I can't imagine choosing anything other than the Ayre KX-R Twenty if I were in your shoes. First, there is the synergy the KX-R Twenty will have with your MX-R Twentys -- they will be a perfect match, both functionally and sonically. Second, the sounds of Ayre's preamps -- and especially that of the KX-R Twenty -- have absolutely none of the problems that listeners typically associate with poor-quality solid-state electronics. I have heard many Ayre users call the sound "tube-like" over the years. I would call the midrange smooth as silk.
Although the Nagra and VTL options would insert vacuum tubes in the chain, and that might suit you, the Ayre KX-R Twenty is the natural fit for your system, and the one I would choose all day long. . . . Jeff Fritz
To Jeff Fritz,
Jeff, I enjoy SoundStage! Ultra’s strong opinions and clear editorial voice; thank you for producing a fine publication.
That said, I was disappointed by your review of the Simaudio 850P preamplifier. The review started with an interesting, very timely premise: the fact that a modern, high-quality, relatively moderately priced DAC (Wadia di322, $3500) makes the traditional preamplifier almost obsolete. Pretty soon, the only people who will truly need a traditional preamplifier are those with LP-based systems, especially true as new-generation DACs now accept HDMI output from universal disc players and cablevision controllers (Bryston BDA-3, for example, although I believe it lacks volume control.)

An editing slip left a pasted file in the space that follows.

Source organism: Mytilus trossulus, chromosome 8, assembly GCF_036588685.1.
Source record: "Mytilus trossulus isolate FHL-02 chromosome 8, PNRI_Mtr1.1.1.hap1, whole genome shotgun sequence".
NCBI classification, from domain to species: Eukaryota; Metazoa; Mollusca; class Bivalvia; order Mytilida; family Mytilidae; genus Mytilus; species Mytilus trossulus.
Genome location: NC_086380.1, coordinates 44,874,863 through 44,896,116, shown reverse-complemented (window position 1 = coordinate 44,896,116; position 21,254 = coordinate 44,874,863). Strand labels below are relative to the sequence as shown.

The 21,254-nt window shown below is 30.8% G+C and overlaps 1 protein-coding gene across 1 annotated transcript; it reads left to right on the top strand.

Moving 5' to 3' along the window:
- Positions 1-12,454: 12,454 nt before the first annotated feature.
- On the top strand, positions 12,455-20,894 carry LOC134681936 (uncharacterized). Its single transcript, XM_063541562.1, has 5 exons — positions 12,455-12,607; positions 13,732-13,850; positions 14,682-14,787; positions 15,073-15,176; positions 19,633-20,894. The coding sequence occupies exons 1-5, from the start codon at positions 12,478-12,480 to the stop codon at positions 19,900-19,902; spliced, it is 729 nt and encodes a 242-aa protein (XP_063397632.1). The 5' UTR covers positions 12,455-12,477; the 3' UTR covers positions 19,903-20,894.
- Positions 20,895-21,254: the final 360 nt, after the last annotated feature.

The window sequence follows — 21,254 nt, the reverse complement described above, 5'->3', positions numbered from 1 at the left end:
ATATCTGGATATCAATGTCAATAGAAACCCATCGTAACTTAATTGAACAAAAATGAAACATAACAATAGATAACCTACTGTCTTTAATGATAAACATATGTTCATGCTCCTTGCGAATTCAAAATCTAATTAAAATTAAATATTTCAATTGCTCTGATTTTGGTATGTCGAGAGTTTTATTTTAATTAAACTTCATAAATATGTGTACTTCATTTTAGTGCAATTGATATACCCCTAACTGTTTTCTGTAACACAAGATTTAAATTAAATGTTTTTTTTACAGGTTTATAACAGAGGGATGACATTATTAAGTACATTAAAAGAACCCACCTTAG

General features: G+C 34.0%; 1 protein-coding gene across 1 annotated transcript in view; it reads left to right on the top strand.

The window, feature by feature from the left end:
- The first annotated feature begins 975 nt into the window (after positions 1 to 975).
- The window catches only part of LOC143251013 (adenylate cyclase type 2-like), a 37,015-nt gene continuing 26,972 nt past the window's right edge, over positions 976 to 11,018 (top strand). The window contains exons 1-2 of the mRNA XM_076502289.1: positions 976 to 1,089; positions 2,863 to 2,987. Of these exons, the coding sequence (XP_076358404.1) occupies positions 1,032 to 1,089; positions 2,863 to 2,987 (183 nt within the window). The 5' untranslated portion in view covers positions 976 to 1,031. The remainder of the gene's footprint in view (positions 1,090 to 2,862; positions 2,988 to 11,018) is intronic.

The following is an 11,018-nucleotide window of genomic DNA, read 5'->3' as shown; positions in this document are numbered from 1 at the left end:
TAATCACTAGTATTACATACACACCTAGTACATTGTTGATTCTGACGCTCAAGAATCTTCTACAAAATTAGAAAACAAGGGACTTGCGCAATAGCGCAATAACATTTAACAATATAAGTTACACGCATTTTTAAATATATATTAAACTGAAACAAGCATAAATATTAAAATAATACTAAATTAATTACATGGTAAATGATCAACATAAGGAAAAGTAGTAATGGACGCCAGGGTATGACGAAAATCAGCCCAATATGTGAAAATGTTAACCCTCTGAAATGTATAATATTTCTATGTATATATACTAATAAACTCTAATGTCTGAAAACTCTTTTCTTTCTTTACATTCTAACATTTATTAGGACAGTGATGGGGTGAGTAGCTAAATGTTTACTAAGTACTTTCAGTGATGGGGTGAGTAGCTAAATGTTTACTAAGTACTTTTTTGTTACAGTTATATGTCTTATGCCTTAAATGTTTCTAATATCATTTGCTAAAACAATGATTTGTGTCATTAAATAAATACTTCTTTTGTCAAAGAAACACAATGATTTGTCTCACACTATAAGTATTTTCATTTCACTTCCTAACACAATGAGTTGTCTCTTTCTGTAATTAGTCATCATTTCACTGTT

You mention in the review introduction that you now use your DAC as a substitute for a preamplifier, and wanted to see if the Simaudio could sway you back to the traditional approach. I felt like you punted on this interesting question, as very few of your comments directly compared the sound of the Simaudio vs. the Wadia DAC. During your discussion of Enya’s Dark Sky Island album, you indicated, “My room sounded and felt larger, more cavernous with the 850P than without it.” Fair enough, the Simaudio is better, but it also costs about nine times as much as the Wadia. Did the Simaudio improve the sound commensurate with its $30,000 price tag? Was the improvement created by the Simaudio roughly 5 to 10%, or more like 30 to 40%? How would these percentages fluctuate in a more “modest” priced system, one whose total cost is maybe 25 to 50 thousand dollars (which probably represents the majority of your audience, and a reasonable home for a $3500 DAC)? What does this say about the value proposition of a traditional preamplifier that costs almost as much as a nice, new car?